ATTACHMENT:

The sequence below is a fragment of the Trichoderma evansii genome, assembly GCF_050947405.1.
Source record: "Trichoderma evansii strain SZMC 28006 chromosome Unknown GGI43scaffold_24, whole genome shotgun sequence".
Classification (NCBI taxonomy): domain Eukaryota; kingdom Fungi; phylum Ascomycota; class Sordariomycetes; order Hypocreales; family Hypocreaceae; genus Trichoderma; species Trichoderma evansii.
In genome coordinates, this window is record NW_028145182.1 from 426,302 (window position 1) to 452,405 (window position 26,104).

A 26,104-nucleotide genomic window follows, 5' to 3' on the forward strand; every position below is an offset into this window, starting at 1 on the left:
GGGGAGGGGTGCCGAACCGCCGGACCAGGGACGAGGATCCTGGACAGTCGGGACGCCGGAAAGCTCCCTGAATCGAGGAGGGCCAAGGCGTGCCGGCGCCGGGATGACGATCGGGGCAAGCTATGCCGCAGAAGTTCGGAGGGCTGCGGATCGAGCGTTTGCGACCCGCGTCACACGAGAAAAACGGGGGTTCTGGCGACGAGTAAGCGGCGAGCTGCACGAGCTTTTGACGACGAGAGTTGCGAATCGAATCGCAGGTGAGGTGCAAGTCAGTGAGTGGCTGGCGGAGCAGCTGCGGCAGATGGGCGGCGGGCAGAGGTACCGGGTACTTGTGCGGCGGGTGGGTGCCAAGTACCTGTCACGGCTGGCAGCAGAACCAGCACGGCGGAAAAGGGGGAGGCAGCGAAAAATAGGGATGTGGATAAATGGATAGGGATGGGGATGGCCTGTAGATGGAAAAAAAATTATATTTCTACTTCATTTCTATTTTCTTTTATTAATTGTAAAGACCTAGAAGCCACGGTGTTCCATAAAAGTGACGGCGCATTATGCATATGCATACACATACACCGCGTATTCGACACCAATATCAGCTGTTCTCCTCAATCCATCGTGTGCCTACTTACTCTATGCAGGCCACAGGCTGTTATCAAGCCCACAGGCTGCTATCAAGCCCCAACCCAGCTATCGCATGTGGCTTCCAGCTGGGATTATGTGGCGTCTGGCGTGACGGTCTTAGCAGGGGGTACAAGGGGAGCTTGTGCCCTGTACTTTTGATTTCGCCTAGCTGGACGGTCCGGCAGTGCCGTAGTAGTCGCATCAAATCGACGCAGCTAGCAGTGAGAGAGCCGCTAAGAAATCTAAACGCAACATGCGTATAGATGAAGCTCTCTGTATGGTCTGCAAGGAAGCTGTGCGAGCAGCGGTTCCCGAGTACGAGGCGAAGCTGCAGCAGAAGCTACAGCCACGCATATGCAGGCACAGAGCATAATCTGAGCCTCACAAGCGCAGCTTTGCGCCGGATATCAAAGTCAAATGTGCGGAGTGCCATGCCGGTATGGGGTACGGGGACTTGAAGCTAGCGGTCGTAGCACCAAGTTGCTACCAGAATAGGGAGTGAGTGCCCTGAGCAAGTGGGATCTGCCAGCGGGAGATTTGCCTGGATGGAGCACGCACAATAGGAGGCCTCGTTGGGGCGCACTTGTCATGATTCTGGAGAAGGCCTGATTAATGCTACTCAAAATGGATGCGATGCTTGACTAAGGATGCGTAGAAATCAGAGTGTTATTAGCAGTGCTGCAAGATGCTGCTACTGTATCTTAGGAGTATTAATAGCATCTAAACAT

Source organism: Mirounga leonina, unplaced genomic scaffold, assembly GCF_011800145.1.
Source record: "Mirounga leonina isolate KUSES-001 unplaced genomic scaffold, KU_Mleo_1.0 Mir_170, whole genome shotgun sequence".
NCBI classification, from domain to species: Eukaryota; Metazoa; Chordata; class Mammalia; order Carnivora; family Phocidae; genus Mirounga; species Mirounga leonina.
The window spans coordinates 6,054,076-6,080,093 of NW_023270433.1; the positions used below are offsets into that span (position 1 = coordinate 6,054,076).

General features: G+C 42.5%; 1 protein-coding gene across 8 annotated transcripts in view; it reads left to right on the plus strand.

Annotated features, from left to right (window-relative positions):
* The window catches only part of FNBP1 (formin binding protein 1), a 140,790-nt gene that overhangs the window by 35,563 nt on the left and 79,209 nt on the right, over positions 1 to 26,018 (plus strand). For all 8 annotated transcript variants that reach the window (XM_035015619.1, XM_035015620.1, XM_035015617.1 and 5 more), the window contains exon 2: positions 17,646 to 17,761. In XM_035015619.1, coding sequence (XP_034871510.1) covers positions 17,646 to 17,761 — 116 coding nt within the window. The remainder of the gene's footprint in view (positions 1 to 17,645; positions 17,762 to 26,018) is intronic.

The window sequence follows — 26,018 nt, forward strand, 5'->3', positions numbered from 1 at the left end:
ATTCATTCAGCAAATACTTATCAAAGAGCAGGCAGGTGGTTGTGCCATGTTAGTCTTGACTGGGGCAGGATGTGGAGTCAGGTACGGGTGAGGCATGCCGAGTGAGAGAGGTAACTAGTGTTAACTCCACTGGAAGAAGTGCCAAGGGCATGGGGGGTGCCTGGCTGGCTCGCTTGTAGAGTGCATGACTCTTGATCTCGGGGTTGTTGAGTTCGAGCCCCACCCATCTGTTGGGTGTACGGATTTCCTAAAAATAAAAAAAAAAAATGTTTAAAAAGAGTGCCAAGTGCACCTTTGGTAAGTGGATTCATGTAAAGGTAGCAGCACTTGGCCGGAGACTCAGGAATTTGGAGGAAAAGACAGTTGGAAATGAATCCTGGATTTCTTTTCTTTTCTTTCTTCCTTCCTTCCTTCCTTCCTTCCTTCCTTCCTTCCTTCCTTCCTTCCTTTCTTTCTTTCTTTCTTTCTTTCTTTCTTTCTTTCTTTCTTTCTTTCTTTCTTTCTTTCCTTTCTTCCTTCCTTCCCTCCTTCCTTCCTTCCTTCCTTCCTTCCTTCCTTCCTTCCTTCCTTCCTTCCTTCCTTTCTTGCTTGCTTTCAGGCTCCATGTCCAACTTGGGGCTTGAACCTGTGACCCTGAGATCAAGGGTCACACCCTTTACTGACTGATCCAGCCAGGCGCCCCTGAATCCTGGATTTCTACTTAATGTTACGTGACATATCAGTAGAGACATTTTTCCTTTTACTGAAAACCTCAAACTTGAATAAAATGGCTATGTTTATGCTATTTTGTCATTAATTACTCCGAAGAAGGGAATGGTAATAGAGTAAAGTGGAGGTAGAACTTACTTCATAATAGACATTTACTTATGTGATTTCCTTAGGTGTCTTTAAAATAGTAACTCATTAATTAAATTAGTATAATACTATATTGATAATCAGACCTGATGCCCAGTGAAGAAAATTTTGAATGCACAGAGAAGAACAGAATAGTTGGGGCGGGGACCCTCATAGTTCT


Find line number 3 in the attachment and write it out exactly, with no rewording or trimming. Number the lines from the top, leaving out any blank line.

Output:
Classification (NCBI taxonomy): domain Eukaryota; kingdom Fungi; phylum Ascomycota; class Sordariomycetes; order Hypocreales; family Hypocreaceae; genus Trichoderma; species Trichoderma evansii.